The 16th Ordinary General Assembly of the Synod of Bishops met from October 4-28 and formally concluded on October 29 with the celebration of Mass by Pope Francis.
Composed of 364 voting delegates – including bishops, religious, and lay people — this assembly advanced the aim of inviting “the entire People of God to discern together how to move forward on the path towards being a more synodal Church.”
Pope Francis initiated this Synod, known as the Synod on Synodality, in 2021. The recent October session followed two years of engagement with the faithful and eliciting feedback from Catholics around the world.
As Pope Francis said during the opening of the Synod on October 9, 2021, “I am certain the Spirit will guide us and give us the grace to move forward together, to listen to one another and to embark on a discernment of the times in which we are living, in solidarity with the struggles and aspirations of all humanity. I want to say again that the Synod is not a parliament or an opinion poll; the Synod is an ecclesial event and its protagonist is the Holy Spirit.”
The multi-year “listening process” framed the key questions for discussion, outlined in Instrumentum Laboris, or, “working tool.” Together, the delegates “discern[ed], in prayer and dialogue, the paths that the Spirit is asking us to follow.”
Issues under the headings of synodality, communion, mission, and participation were raised, with “convergences, matters for consideration and proposals that emerged from the dialogue” published in a more than 40-page synthesis after earning two-thirds support from the delegates.
The synthesis report, titled “A Synodal Church in Mission,” is divided into three parts – “The Face of the Synodal Church,” “All Disciples, All Missionaries,” and “Weaving Bonds, Building Communities” – and touches on 20 different issues.
For issues ranging from “Women in the Life and Mission of the Church” to “Mission in the Digital Environment,” the synthesis highlights points of convergence, matters for consideration, and proposals to adopt.
The beginning of the report includes a definition of synodality, which “can be understood as Christians walking in communion with Christ toward the Kingdom along with the whole of humanity,” with a particular orientation toward “mission.”
The report reaffirmed the importance of “listening and accompanying all, including those who have suffered abuse and hurt in the Church,” emphasized the “many faces” of the poor and stated that service to those living impoverished “is a requirement of faith, not an optional extra,” and stressed the path to Christian unity, noting that “collaboration among all Christians” is a resource “for healing the culture of hatred, division and war.”
The second part of the report pointed to the contributions of the laity and the lay faithful’s “increasingly present and active … service within Christian communities.” Further, the synthesis called for a “Church in which men and women dialogue together … without subordination, exclusion, and competition” and one where “women can participate in decision-making processes and assume roles of responsibility in pastoral care and ministry.” The report left open the question of women in the diaconate and requested that theological and pastoral research on this subject continue with the goal of presenting the results at the next session.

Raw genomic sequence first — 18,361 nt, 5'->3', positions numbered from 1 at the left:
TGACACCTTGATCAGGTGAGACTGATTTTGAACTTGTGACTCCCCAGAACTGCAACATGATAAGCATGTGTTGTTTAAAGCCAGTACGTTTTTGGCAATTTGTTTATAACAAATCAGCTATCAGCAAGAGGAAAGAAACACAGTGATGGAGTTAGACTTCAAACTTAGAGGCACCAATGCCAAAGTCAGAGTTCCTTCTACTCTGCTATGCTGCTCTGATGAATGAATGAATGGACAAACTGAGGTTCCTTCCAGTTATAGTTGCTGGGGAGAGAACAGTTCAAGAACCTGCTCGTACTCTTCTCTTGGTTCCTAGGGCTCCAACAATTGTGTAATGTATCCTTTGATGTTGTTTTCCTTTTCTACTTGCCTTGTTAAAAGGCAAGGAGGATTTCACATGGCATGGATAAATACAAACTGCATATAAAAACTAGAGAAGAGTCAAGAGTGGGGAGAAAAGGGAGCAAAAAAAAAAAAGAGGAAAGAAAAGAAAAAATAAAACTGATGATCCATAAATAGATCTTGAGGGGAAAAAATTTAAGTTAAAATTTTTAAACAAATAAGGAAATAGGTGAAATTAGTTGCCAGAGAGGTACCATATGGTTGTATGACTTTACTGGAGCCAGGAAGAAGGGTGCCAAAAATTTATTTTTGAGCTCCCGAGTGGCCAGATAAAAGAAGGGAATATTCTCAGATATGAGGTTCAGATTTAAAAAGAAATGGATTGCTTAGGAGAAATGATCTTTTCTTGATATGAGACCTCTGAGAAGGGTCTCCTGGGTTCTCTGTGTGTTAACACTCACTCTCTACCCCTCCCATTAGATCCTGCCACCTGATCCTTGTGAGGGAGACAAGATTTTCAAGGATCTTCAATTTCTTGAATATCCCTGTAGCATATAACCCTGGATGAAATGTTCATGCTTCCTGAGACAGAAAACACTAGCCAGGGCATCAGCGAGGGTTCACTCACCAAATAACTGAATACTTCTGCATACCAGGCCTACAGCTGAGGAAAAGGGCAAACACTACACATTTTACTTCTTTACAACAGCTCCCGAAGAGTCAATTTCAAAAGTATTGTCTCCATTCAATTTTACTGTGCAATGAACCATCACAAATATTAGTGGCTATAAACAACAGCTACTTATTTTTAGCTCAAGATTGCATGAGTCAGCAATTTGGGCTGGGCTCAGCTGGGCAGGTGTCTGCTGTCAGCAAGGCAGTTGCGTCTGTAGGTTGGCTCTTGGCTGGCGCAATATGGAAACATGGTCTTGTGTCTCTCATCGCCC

Section three of the report emphasized “careful consideration of matters that are controversial within the Church,” including, “those relating to matters of identity and sexuality, the end of life, complicated marital situations, and ethical issues related to artificial intelligence.” These issues are considered controversial “because they pose new questions,” therefore, making it “important to take the time required for this reflection and to invest our best energies in it, without giving in to simplistic judgments that hurt individuals and the Body of the Church.”
Further, the synthesis said that Christians must hear and accompany “people who feel marginalized or excluded from the Church because of their marriage status, identity, or sexuality.”
Lastly, the report discussed the digital environment in the context of outreach and noted, “It is up to us to reach today’s culture in all spaces where people seek meaning and love, including the spaces they enter through their cell phones and tablets.” However, the report added, “there is an urgent need to consider how the Christian community can support families in ensuring that the online space is not only safe but also spiritually life-giving.”
Though extensive, this report is not final. After a period of reflection, the assembly will reconvene in October 2024, in the final stage of the Synod on Synodality, to issue a final report for the consideration of Pope Francis.
As Pope Francis said on October 29 during the Mass at the conclusion of the assembly, “In this ‘conversation of the Spirit,’ we have experienced the loving presence of the Lord and discovered the beauty of fraternity. We have listened to one another and above all, in the rich variety of our backgrounds and concerns, we have listened to the Holy Spirit. Today we do not see the full fruit of this process, but with farsightedness we look to the horizon opening up before us.”
The progress of the Synod on Synodality is a remarkable accomplishment in Pope Francis’s pontificate that furthers the historic, multi-year initiative to discern the Church’s path forward.